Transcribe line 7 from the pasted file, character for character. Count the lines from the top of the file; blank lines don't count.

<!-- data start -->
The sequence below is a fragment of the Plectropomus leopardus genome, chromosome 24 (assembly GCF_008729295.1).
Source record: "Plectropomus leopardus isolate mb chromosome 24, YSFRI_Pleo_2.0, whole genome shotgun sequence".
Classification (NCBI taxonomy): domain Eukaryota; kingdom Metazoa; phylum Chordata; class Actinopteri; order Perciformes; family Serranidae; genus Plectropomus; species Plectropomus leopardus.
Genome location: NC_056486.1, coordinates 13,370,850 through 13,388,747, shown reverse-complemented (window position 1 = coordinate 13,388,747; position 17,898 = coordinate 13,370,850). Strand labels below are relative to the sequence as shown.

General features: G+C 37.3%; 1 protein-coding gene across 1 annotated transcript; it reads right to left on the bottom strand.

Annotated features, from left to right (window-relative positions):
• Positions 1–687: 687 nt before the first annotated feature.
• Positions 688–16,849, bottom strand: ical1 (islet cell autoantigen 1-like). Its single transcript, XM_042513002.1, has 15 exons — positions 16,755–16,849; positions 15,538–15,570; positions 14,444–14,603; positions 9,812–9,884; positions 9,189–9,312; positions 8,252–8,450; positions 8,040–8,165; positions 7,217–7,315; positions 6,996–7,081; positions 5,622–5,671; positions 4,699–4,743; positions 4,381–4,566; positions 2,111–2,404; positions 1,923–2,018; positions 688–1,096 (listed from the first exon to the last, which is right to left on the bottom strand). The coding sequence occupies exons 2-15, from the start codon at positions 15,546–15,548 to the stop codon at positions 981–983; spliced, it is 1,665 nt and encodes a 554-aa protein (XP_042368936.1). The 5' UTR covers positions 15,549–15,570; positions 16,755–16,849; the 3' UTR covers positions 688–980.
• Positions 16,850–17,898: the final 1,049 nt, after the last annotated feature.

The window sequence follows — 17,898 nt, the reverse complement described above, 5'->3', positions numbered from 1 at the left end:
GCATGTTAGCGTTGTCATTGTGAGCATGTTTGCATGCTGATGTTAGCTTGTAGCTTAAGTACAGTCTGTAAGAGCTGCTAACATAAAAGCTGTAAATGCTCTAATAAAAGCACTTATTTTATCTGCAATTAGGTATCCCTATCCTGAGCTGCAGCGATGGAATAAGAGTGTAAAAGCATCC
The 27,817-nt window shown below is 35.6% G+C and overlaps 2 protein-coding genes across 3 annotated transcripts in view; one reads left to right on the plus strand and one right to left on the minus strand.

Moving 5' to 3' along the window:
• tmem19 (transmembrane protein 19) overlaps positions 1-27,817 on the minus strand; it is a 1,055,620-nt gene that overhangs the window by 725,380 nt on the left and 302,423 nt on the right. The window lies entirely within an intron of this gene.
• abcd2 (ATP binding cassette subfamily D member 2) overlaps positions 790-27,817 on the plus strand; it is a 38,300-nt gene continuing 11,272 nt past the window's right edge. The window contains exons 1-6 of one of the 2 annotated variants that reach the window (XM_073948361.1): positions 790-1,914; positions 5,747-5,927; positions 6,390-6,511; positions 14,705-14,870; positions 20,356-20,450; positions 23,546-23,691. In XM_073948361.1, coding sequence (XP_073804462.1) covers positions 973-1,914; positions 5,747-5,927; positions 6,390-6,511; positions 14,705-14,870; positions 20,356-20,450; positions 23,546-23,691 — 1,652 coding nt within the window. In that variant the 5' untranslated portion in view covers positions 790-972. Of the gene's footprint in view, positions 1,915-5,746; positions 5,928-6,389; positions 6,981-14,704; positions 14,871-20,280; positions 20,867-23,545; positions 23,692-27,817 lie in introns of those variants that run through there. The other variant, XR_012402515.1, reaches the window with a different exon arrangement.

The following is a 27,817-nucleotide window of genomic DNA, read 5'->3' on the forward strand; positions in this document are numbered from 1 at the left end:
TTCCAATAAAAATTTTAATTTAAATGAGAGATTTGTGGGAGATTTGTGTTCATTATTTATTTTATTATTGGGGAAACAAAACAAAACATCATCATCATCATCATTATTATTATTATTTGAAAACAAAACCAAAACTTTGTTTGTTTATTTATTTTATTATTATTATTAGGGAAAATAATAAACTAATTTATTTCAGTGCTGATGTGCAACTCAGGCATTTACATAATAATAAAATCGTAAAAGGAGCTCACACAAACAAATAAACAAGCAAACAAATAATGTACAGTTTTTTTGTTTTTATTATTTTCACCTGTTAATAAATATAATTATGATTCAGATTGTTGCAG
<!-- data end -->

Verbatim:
• Positions 1–687: 687 nt before the first annotated feature.